Monday, June 27, 2016


“Hymn For The Happy Man” is the first time saxophonist Dan Pratt has recorded an album as a leader with a conventional rhythm section. The past eight years, the organ has been the centerpiece of Pratt's band. The change was a good move. The new album which has seven originals and solid contributions from bassist Christian McBride, drummer Gregory Hutchinson, and pianist Mike Eckroth. McBride and Hutchinson are household figures. Eckroth is the band's centerpiece. He played one meaty solo after the next. “Hymn For The Happy Man” is a colossal outing for Pratt, who has a bulletproof track record as a leader, and as a hired gun for outfits such as the Christian McBride Big Band, and the Village Vanguard Orchestra. There's an odd mix of beauty and raw aggression to his playing. He blows with such pure force on  “Gross Blue” and on “Warsaw” it's a wonder his tenor didn't explode in his hands before the songs ended.

Alto saxophonist Jackie McLean was a hard-bopper by nature yet equally proficient in other brands of jazz. He died in 2006, and he left the planet upwards of fifty albums, of which many are now hard-bop classics. Bay Area alto saxophonist Steven Lugerner is an admirer of McLean’s work. Lugerner new album “Jacknife The Music Of Jackie McLean” is his tribute to McLean. As a saxophonist, Lugerner has one foot rooted in post-bop and the other in free-jazz. For this tribute, Lugerner remade “Jacknife,” one of McLean’s best albums for Blue Note Records. Throughout the album, Lugerner blew as if nourished from birth on an exclusive diet of McLean’s music. How good is this remake? If McLean were around to hear it, he’d be damn proud of Lugerner and his top-flight sidemen pianist Richard Sears, bassist Garret Lang, and drummer Michael Mitchell. It was a pleasure listening to them stretch out on McLean's "Das Dat," Melody for Melonae," and Hi.p Strut".

The past decade jazz pianist Cyrus Chestnut has bounced from label to label. Currently, he's signed to High Note Records, and he's made some of his best work there. “Natural Essence" is Chestnut's new trio album, and it’s something to behold. The trio is the best setting to experience Chestnut’s pure virtuosity. Chestnut chose familiar standards such as "It Could Happen To You," "I Cover The Water Front," and "My Romance". To aid in repurposing those standards, Chestnut hired two skilled hands bassist Buster Williams, and drummer Lenny White. The lead off cut "Mamacita" will give your soul goosebumps. Chestnut has a gift for appearing to play two pianos at the same time on up-tempo numbers. Chestnut changes sidemen for each album. The chemistry he has with Williams and White is effortless. Pray Chestnut keeps this trio together.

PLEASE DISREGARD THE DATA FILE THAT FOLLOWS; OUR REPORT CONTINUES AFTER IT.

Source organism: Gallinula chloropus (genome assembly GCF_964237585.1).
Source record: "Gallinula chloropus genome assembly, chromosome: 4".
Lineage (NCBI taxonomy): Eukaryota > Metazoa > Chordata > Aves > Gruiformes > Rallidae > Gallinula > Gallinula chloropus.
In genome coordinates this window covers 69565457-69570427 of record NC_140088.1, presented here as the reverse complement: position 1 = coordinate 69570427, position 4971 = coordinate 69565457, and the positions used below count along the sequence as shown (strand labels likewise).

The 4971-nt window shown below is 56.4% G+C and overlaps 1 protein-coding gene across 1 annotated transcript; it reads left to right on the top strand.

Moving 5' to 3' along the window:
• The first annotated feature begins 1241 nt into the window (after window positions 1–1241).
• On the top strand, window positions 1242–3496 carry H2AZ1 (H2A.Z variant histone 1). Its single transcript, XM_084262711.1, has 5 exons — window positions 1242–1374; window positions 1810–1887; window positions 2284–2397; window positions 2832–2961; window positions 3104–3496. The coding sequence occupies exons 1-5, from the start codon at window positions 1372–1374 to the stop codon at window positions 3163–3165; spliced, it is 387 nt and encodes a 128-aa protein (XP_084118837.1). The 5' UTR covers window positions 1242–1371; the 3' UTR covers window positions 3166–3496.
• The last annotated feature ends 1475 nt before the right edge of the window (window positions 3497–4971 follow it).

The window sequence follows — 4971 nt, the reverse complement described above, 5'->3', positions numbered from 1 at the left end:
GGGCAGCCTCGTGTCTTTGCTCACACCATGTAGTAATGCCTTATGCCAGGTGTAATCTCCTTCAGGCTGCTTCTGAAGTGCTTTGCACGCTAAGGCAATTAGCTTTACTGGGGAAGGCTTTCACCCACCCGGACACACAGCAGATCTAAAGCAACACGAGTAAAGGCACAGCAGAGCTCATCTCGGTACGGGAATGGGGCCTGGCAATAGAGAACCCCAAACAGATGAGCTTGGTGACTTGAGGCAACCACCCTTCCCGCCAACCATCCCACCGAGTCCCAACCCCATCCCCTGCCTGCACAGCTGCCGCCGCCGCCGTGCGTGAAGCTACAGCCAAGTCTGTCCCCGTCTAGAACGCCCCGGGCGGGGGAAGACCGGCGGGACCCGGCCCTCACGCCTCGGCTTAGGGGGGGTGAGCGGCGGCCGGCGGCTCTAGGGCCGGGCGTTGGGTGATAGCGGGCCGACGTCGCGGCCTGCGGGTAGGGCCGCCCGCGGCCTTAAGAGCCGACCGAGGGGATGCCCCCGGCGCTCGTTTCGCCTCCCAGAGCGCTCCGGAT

Vocalist Sheila Landis and guitarist Rick Matle musical loveship has been going strong for nearly three decades, and they have produced a body of outstanding recordings. "Beautiful Things" is the duo's new offspring. There're seventeen songs recorded live. Many of the duo’s recordings have been a showcase for Landis, one of the more dynamic jazz vocalists on the planet. This album contains everything's she’s offered for decades vocally. She has a gorgeous voice. At the drop of a hat, she can change it into a muted trumpet, a trombone, a sax, and even a drum. Her pitch perfect scatting would make Ella, and Armstrong jealous. This time around, Matle's virtuosity, his God-given ability to make his seven string guitar howl, cry, and melt in the palm of his hands is the draw. “Fine Fat Daddy," “Taller In The Morning," and "In a Mellow Tone" are the cuts likely to garnered the most water cooler talk.

When I received word jazz vocalist Kurt Elling was the guest star on a new album by the Branford Marsalis Quartet, I wondered how Elling would fit into the tightest jazz band working. Two cuts into "Upward Spiral," the phenomenal result of the quartet’s collaboration with Elling, I was convinced Marsalis ought to offer Elling a permanent spot in the quartet. Rumor spread Marsalis wanted Elling for this project because of his flexibility. Drop Elling in any musical situation and he’ll succeed. “Upward Spiral” is mostly recrafted golden oldies. What a good fit Elling is in the quartet come through on the "Blue Gardenia," "Doxy," "I am a Fool to Want You," and "Blue Velvet”.

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